Photo above: Standing Rock Sioux Chairman Dave Archambault II, photographed in the offices of The Washington Post on Feb. 8, 2017. Thomas Simonetti,The Washington Post. Standing Rock Sioux chairman: ˜I was slighted. I was disrespected.”
Posted Feb. 16, 2017 Message from Peace House Chair: UP-Date on Standing Rock from ROP : Peace House has been a supporter of the Standing Rock Resistance in North Dakota and the sovereign rights of the Lakota People. The work that Rural Organizing Project has coordinated out of Scapoose, Oregon, up North, mirrors support in our Southern Oregon community in that we have created fundraisers and hosted Winona LaDuke to speak, as well as having several public demonstrations of solidarity.
Please read the complete update that comes from Oregon’s Rural Organizing Project (ROP). Thank you for your continued support of the Standing Rock Resistance.
Elizabeth V. Hallett,
Peace House Board Chair
Please forbear the 30 sec ad that precedes the very moving and important video below – thank you.
Veterans Stand Ground with Pipeline Protesters at Standing Rock 5:20
CANNON BALL, N.D. — For months, Dustin Monroe has made the 11-hour drive from his home in Missoula, Montana, to this remote part of the frozen North Dakota plains to bring supplies and support to the thousands protesting the controversial Dakota Access Pipeline.
The Oceti Sakowin camp has become a second home, a place that has given him a new purpose.
As a Native American U.S. Army veteran, Monroe, 35, has for years struggled with regret. He struggled with fighting in the Iraq War for a nation that had displaced millions of his people. When he was deployed in Iraq, he says, he noticed the parallels between Iraqis and Native Americans.
Both, he said, had suffered for centuries from colonial rule, brutal military occupations and loss of their land through re-written borders. For Monroe, the fight at Standing Rock to protect the Standing Rock Sioux Tribe’s sacred lands and water was an opportunity to right those wrongs. Continue reading….
Peace House co-sponsored event at SOU where Ms. LaDuke discussed the danger the North Dakota pipeline poses to the safety of Missouri River water if a pipeline were to be dug under it, with the potential for oil leaks that would contaminate drinking water for some eighteen million Americans downstream.
She described the Standing Rock Water Protectors and the resistance at the North Dakota site as only one of the places in which the oil pipelines are jeopardizing the environment, showing a map of pipeline systems across the country that all pose environmental threats, along with fracking extraction, as corporate oil interests pursue their agenda to extract resources for private and corporate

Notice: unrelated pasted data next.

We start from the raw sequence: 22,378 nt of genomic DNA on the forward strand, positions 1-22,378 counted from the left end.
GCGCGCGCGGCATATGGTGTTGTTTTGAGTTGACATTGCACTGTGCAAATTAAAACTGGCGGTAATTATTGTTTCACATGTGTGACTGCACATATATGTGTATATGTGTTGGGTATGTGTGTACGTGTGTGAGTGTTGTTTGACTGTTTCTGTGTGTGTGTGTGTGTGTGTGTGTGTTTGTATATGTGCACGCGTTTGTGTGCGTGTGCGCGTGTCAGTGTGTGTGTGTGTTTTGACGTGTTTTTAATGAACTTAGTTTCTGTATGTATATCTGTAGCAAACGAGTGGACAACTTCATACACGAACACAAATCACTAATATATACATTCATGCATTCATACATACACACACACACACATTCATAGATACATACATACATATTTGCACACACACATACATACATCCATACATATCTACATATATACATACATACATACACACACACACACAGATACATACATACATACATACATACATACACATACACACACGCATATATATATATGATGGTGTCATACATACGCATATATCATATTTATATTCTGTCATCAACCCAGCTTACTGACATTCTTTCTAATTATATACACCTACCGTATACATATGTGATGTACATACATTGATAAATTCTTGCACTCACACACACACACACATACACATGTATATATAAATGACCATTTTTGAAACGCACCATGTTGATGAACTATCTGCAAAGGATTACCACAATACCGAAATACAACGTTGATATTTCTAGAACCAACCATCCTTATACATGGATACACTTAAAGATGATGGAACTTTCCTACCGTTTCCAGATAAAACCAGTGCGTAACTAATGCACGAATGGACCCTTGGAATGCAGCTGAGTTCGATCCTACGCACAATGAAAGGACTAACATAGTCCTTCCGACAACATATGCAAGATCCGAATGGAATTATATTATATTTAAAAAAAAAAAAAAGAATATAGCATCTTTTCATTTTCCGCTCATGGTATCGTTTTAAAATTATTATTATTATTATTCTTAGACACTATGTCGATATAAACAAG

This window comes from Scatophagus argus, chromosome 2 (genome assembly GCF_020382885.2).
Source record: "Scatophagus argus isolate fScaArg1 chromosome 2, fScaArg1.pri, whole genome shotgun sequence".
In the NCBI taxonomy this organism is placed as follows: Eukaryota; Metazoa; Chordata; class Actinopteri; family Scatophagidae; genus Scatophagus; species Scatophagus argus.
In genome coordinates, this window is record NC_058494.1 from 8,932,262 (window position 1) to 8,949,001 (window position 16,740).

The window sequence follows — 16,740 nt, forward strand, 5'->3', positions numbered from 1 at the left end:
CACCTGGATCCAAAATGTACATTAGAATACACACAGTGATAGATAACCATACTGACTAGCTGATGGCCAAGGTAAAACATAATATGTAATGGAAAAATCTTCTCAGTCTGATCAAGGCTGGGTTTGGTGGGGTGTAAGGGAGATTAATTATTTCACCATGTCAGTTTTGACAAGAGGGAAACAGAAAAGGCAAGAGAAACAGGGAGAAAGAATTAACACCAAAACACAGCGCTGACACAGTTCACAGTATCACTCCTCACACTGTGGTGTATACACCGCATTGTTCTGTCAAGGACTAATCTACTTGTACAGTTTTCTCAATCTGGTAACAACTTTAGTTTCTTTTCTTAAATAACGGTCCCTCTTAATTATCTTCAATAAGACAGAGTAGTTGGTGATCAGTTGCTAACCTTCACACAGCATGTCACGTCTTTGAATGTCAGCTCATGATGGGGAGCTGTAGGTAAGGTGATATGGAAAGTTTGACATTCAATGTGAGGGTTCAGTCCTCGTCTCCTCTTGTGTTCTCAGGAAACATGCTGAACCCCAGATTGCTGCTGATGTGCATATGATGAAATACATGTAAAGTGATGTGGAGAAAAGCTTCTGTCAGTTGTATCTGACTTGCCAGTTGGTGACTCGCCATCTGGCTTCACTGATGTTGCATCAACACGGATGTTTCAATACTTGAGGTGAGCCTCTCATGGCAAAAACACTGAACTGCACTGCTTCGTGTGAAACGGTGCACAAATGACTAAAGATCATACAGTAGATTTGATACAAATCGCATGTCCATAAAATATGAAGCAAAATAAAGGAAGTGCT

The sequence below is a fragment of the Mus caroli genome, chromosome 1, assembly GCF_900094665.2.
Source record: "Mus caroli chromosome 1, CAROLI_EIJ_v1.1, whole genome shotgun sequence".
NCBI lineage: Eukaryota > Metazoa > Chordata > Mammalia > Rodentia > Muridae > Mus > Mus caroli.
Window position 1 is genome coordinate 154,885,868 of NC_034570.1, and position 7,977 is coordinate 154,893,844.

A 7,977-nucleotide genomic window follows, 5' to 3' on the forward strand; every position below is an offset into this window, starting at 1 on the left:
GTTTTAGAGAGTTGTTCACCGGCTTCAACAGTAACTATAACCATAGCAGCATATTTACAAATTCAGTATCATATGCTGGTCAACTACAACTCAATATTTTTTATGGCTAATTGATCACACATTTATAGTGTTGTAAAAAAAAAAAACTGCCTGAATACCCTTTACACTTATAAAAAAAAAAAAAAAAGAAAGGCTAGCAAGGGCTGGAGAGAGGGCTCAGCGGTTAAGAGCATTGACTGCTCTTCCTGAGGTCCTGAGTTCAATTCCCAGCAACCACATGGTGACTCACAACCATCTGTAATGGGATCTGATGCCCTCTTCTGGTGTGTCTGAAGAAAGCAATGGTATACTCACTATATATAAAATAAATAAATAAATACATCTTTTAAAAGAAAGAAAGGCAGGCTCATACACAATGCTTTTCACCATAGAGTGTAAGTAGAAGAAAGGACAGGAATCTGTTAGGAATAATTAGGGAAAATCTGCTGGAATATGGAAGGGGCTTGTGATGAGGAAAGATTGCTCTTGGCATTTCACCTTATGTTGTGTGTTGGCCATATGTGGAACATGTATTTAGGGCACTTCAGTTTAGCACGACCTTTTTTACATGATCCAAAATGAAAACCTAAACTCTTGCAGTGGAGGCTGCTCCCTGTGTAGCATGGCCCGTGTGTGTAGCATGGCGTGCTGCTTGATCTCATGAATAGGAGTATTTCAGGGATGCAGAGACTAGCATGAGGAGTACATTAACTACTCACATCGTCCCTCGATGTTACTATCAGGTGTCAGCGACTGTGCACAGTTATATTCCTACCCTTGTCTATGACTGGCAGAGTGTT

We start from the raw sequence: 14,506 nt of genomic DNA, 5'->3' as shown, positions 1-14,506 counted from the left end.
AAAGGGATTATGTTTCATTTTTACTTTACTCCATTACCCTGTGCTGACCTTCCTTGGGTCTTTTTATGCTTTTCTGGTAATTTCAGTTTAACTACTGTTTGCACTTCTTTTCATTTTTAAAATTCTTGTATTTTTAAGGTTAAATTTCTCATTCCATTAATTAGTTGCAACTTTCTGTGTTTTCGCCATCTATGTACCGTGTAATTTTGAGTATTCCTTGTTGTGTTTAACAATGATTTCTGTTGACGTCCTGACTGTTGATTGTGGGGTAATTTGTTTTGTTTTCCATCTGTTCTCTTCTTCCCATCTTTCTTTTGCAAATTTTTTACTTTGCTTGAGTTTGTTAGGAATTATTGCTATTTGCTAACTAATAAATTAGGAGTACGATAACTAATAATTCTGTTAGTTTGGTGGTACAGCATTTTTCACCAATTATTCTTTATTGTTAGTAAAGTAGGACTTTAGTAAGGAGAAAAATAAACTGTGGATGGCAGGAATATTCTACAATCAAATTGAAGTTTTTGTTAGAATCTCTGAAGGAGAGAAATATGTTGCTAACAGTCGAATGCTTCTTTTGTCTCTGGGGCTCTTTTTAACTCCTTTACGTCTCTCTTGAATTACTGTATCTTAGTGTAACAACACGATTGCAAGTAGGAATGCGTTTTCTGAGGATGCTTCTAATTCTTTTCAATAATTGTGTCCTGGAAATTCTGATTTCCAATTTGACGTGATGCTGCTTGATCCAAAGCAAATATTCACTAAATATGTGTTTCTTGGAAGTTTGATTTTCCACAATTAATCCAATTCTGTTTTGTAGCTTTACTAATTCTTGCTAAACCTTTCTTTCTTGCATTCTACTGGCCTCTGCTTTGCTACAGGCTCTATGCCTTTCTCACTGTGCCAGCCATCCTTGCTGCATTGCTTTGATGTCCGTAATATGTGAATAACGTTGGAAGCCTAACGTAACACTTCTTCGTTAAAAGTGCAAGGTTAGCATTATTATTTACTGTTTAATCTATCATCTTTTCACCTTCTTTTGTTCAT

At the end of the talk, retired Native American Studies Professor David West, publicly presented the Peace House 2006 Peacemaker Award for Agnes Baker Pilgrim that she had been unable to accept earlier at the annual Peace Maker Awards Dinner.
See slideshow of photos from event
Please see the link below for facts about pipeline extraction. You will find much information regarding the environmental issues involved in the pipeline corporate extraction economy and effects on the environment
There have been 85 pipeline oils spills in 20 years. In North Dakota alone there are 55 pipelines. Many are old and need to be repaired. Often the oil companies just leave them to create new pipelines rather than repair the old ones.
For related articles on Veterans at Standing Rock, see http://www.huffingtonpost.com/entry/forgiveness-ceremony-unites-veterans-and-natives-at-standing-rock-casino_us_5845cdbbe4b055b31398b19
PHOTO SLIDE SHOW – PEACE HOUSE AWARDS DINNER 2016, SUNDAY, NOVEMBER 6
Awardees honored: Roy Bourgeois, Grandmother Agnes Baker Pilgrim, Peter Buckley, Senator Alan Bates (posthumously), Rogue Valley Peace Choir. Also view slideshow at http://peacehouse.net/peace-house-awards-dinner-2016/
At the heart of the 2016 School of the Americas Watch Encuentro is increasing awareness of the militarization of the US-Mexico border and Latin America, as well as the criminalization of migrants, asylum seekers, refugees and people of color. Read more here.
Read article: Native American Activist Winona LaDuke at Standing Rock: It’s Time to Move On from Fossil Fuels | Daily Digest 09/12/2016
Anti-Nuclear Activist Greg Boertje Interview on Jefferson Exchange
JPR, “Greg Boertje-Obed describes his activism and motivation.
It’s been 71 years since an impossibly bright light flashed over Hiroshima, Japan: the first use of a nuclear weapon in war. Thousands died there and at Nagasaki three days later.
It scared the world badly enough that nuclear weapons were not used in war again. But our country and others certainly built more of them. Peace House in Ashland spent three days commemorating the Hiroshima-Nagasaki anniversary (August 6-9) with the help of anti-nuclear activist Greg Boertje-Obed. He was one of three activists arrested for breaking into a nuclear facility in Tennessee.”